Oh yeah, they make a pretty good meatloaf and don't forget about the hash brown casserole. Your gonna love it.

Tuesday, February 2, 2010

Cream of Tartar

Cream of Tartar

Well here's another one of those food additives
that isn't anything like it's name. It's not a
cream or dairy product nor does it have anything
to do with it, and no it isn't for your fish
sticks either.

Cream of tartar is mainly used as a stabilizer in bake goods. It actually increase's the volume of egg whites for perfect meringue's and souffles. It is also used to improve texture in certain cakes and cookies. Cream of tartar creates a creamier texture in candy and frosting's too. Usually not much of this secret ingredient is needed to achieve these changes. Your recipe will indicate the amount needed in each application. Cream of Tartar is also a key ingredient in baking powder. It has a long shelf life too if kept in an air tight container. You can find this in the spice section of your local grocery store or at your favorite online spice outlet such as Basil and Things.

So where does this unique additive known as cream of tarter derive from ? Well actually it is an acidic type salt that is produced as a by product during the fermentation process of wine making. For all you chemist out there it is better known as potassium hydrogen tartrate. Tartanic acid is found in grapes and other types of tart fruits. Now without trying to sound like a science professor this is a rough explanation of how it is processed. After the wine has done it's thing and is removed from it's container, the residue left behind is collected. Then this residue goes through a filtered and purification process which then takes it's form as an odorless fine white powder. Ready to be utilized in many culinary applications.

Ok I see where you might still be hung up on the whole acid wine thing, Well that's ok because the truth is many of the foods we consume have some form of acidic or alkaline profile in there general make up. We just never really think about it because it is a food we are familiar with. So even though cream of tartar may sound rather harsh to us it really is fine for our consumption.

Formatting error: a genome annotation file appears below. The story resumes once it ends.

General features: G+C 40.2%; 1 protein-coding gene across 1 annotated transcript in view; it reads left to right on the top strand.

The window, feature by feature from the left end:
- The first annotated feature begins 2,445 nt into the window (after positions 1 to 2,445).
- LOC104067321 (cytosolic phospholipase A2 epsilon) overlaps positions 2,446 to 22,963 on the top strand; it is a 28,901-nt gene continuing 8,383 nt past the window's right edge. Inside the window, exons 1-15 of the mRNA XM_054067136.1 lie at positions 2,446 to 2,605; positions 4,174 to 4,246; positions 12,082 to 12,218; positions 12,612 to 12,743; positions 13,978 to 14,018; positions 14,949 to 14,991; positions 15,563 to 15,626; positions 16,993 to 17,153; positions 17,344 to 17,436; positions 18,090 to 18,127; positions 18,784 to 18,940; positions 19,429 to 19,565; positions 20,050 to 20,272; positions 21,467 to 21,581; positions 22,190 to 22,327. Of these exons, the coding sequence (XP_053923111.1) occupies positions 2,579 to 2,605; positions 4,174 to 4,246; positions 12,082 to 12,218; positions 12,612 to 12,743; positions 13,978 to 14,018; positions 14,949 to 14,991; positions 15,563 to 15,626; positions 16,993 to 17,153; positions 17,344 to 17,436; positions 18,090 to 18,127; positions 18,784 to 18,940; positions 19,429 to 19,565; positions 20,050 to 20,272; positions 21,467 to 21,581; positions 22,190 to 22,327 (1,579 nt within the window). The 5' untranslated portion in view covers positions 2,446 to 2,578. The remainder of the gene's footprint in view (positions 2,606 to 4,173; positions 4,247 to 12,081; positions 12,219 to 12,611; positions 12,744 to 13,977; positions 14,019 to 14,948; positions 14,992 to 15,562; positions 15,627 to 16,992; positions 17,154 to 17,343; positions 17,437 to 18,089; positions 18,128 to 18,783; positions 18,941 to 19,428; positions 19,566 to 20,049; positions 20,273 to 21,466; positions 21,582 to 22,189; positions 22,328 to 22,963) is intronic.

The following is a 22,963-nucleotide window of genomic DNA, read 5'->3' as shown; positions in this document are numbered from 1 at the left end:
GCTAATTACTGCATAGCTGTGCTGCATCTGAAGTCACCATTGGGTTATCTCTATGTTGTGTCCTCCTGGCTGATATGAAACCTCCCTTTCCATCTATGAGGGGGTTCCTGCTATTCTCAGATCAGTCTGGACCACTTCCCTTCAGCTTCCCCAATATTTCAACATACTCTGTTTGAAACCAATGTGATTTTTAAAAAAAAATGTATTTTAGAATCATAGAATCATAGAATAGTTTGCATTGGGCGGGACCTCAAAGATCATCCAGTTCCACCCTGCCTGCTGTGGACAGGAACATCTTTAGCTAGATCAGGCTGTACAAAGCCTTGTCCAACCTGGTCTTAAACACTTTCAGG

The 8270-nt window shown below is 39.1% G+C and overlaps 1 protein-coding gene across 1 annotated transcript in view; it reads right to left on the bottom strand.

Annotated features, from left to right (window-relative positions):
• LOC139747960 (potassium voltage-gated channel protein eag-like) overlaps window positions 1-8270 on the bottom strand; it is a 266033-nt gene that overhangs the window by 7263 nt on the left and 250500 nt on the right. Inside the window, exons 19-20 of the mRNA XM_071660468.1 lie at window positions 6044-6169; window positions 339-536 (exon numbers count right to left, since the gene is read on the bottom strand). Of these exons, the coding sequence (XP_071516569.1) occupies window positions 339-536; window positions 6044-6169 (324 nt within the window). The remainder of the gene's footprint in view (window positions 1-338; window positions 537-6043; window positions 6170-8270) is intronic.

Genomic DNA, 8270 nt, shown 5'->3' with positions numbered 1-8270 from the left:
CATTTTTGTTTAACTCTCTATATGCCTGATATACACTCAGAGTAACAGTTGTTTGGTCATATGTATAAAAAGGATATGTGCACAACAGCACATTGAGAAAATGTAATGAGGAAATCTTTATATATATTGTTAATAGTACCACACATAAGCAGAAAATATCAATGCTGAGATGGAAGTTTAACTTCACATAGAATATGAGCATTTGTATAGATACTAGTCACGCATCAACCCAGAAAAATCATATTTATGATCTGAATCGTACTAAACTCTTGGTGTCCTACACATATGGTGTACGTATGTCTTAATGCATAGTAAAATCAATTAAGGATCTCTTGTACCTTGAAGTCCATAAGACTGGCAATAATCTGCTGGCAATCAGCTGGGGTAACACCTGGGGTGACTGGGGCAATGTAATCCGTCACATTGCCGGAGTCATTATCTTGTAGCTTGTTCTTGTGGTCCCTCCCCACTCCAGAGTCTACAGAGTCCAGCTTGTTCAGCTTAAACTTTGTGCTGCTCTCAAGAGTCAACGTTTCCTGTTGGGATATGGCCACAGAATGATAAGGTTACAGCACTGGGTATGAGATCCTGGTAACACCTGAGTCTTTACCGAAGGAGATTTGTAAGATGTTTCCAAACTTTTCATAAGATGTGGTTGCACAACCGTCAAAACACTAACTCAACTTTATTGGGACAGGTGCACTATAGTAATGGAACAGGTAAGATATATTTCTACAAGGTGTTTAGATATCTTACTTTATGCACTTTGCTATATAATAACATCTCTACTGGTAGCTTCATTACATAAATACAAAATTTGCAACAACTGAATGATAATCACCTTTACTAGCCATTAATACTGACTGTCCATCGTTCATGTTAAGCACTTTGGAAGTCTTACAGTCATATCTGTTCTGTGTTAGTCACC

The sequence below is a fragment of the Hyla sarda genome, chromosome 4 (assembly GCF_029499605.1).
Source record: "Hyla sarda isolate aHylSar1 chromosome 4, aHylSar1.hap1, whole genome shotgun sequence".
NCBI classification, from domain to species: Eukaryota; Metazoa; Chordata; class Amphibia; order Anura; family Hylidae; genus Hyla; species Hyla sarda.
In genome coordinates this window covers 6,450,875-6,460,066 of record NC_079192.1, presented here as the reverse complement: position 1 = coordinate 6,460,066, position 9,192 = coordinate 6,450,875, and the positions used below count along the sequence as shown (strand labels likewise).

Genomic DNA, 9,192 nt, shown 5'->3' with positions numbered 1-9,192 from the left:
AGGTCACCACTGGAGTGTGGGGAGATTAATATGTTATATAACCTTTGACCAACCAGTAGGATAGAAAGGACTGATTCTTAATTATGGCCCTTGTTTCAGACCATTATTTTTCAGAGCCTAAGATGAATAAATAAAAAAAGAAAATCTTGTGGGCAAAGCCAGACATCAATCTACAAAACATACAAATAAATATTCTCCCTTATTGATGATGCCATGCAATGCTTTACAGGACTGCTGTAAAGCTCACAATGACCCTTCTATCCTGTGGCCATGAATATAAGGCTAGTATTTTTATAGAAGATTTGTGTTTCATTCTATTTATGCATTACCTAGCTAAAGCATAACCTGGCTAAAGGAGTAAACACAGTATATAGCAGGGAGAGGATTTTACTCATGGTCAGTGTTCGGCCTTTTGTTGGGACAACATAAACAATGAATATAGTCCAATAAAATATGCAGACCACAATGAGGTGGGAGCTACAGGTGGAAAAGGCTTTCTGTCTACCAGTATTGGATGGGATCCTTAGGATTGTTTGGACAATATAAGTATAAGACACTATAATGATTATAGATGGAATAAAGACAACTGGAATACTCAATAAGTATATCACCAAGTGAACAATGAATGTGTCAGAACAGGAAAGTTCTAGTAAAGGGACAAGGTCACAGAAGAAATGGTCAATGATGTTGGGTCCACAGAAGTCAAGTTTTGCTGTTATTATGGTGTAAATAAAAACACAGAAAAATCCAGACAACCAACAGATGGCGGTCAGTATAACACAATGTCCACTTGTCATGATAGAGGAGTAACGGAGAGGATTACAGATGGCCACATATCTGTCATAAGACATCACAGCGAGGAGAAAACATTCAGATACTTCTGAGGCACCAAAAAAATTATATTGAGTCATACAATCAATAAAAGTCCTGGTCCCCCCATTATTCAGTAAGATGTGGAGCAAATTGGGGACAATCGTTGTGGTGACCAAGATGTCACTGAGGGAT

Oh yeah, and did I mention that cream of tarter also sidelines as a great cleaning agent too. Very Eco friendly for you and our environment. By just adding some common household ingredients with it you will be able to clean copper, brass, tile grout, fabrics and more. So whether your cooking or cleaning cream of tarter can do it all. Now that's one handy product wouldn't you say?

Friday, January 8, 2010

What The heck is a caper ?

What The heck is a caper ?

Have you ever wondered just what the heck is a caper? Well personally I have never eaten a caper but I see chefs using them on different cooking shows all the time. So I decided to investigate. You can find them in the grocery stores and other various food supply shops, usually in jars swimming in some type of liquid. Upon digging into my various search avenues I discovered that Capers are actually produced from a plant better know as Capparis spinosa in the Mediterranean region. When these buds or berries are a dark greenish color they are ready for picking. Then once harvested they are left to dry in the sun and afterwards placed in a very salty brine solution to pickle . Then they are distributed to stores everywhere.

After tasting them, I found the flavor they have a bit pungent in taste. This is what really makes them ideal as an accent flavor in so many different type's of sauces and recipes. Capers are very salty so always drain them and maybe even rinse
them before you use. Don't really want to use them in major abundance.

Now if you are into Mediterranean, Italian, Sicilian, French or even Greek food chances are you have shared a caper or two. Whether in a pasta salad, tartar sauce, or maybe a chicken or fish dish basted with a special sauce. Last but not least maybe as an olive substitute in your favorite martini mix. As you can see these little pea size berries do make their rounds.

One last thought here on trying capers. You will find that they come in a wide price range too. Much of this depends on the region they were grown, manufacturer and the distributor, as well as where you live and shop. So if your sauce or recipe calls for capers and your thinking maybe these really aren't my thing, or I forgot to pick them up. Try substituting a teaspoon of lemon juice in their place. Should work out to be a nice success too with a little twang added to the overall flavor. Your meal will still be a huge success.

So now that we have discovered the mysteries of the caper, maybe you'll try them and maybe you won't. Which that is ok but as for me.... think I'll pass.